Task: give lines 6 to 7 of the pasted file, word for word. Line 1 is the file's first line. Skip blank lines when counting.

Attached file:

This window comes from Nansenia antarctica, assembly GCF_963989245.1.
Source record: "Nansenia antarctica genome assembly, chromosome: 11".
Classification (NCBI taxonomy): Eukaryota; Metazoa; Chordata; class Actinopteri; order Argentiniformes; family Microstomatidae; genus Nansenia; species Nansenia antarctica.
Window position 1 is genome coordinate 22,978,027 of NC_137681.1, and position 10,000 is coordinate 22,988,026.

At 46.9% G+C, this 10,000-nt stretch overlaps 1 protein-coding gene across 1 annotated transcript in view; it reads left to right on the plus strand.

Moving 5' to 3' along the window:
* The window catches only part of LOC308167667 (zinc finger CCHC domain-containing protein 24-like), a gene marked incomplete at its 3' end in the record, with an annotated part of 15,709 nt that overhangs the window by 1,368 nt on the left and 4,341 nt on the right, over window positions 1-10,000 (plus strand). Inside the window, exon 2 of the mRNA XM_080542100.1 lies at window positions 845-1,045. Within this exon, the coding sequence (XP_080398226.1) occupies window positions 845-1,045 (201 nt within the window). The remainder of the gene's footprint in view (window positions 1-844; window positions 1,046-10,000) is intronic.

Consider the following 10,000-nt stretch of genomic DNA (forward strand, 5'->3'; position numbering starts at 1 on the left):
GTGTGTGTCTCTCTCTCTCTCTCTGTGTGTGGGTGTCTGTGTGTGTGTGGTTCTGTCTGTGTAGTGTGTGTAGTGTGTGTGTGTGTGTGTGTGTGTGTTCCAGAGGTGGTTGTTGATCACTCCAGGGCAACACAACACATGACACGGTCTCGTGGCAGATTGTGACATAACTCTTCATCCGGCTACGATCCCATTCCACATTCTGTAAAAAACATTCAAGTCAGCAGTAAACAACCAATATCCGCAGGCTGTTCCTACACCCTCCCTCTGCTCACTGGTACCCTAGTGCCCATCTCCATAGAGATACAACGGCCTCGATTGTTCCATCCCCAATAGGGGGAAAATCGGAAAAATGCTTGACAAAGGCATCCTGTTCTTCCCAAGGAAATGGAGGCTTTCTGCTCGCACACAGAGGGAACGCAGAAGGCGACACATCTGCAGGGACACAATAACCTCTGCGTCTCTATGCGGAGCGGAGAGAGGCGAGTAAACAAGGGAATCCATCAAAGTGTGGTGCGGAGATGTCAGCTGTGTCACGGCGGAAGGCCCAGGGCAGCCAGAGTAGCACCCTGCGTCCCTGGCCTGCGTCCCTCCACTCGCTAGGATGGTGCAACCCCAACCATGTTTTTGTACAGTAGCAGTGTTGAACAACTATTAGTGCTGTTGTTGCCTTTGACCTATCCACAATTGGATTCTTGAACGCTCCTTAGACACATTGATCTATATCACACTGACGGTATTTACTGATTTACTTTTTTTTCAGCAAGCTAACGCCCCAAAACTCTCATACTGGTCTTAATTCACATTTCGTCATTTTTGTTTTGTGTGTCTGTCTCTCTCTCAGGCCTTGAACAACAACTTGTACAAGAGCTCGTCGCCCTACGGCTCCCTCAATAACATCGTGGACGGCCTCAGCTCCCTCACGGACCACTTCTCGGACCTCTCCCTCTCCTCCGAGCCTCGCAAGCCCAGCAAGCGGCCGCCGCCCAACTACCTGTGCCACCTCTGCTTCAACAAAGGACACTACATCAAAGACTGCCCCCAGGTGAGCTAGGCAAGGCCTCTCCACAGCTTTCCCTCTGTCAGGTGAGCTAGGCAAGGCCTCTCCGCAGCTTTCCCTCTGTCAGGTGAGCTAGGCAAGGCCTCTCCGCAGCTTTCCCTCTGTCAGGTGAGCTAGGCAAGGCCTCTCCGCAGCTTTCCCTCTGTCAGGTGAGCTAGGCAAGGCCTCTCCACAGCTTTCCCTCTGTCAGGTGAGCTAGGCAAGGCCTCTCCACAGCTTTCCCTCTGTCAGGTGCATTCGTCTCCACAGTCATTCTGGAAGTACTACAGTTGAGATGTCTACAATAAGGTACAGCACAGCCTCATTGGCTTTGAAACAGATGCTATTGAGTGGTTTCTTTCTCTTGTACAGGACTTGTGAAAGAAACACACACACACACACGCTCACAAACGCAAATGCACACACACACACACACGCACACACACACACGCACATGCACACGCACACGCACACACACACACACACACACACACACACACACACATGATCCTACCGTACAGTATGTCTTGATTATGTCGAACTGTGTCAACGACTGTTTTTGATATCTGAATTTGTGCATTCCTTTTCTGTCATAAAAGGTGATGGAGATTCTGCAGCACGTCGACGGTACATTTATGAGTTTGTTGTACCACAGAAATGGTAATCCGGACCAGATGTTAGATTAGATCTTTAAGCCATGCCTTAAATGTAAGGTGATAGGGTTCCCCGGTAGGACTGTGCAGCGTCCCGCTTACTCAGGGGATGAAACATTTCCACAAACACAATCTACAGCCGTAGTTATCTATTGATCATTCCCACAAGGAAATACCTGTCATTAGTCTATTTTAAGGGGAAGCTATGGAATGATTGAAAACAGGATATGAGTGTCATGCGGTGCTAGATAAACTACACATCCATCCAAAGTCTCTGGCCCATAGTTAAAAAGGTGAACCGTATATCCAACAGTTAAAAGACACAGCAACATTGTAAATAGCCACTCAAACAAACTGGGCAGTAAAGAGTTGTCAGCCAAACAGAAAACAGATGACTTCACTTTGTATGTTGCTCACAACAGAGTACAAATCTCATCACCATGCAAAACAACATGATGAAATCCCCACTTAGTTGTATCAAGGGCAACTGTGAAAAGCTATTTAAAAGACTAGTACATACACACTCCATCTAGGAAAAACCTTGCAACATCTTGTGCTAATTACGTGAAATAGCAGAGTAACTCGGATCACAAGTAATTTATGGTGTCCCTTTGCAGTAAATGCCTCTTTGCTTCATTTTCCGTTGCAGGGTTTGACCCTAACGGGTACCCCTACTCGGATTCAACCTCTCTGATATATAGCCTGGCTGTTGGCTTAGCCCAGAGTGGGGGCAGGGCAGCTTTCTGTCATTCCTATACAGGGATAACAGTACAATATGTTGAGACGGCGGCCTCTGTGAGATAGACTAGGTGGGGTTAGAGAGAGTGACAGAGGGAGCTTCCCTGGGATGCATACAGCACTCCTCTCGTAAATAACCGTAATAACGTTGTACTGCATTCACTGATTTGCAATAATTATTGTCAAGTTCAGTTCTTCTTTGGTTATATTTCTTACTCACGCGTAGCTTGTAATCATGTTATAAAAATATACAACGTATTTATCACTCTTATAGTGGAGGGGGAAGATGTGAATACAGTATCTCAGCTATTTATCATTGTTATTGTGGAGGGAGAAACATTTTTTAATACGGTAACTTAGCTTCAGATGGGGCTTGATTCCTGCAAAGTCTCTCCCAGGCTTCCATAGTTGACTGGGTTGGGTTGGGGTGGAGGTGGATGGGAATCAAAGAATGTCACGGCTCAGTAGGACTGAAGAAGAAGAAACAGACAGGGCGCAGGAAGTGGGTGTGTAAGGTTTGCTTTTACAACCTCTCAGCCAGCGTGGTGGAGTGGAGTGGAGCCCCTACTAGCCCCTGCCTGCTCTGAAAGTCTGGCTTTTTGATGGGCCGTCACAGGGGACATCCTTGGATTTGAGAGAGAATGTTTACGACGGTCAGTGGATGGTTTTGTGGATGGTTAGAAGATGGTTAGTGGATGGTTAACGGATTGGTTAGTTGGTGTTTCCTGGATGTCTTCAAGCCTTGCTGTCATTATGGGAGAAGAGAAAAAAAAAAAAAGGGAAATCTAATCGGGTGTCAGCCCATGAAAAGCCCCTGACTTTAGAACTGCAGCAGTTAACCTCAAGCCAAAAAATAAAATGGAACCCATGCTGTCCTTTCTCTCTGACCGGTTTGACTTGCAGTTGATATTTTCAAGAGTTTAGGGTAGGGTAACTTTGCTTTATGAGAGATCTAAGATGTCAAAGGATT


Moving 5' to 3' along the window:
* The window catches only part of LOC308167667 (zinc finger CCHC domain-containing protein 24-like), a gene marked incomplete at its 3' end in the record, with an annotated part of 15,709 nt that overhangs the window by 1,368 nt on the left and 4,341 nt on the right, over window positions 1-10,000 (plus strand). Inside the window, exon 2 of the mRNA XM_080542100.1 lies at window positions 845-1,045. Within this exon, the coding sequence (XP_080398226.1) occupies window positions 845-1,045 (201 nt within the window). The remainder of the gene's footprint in view (window positions 1-844; window positions 1,046-10,000) is intronic.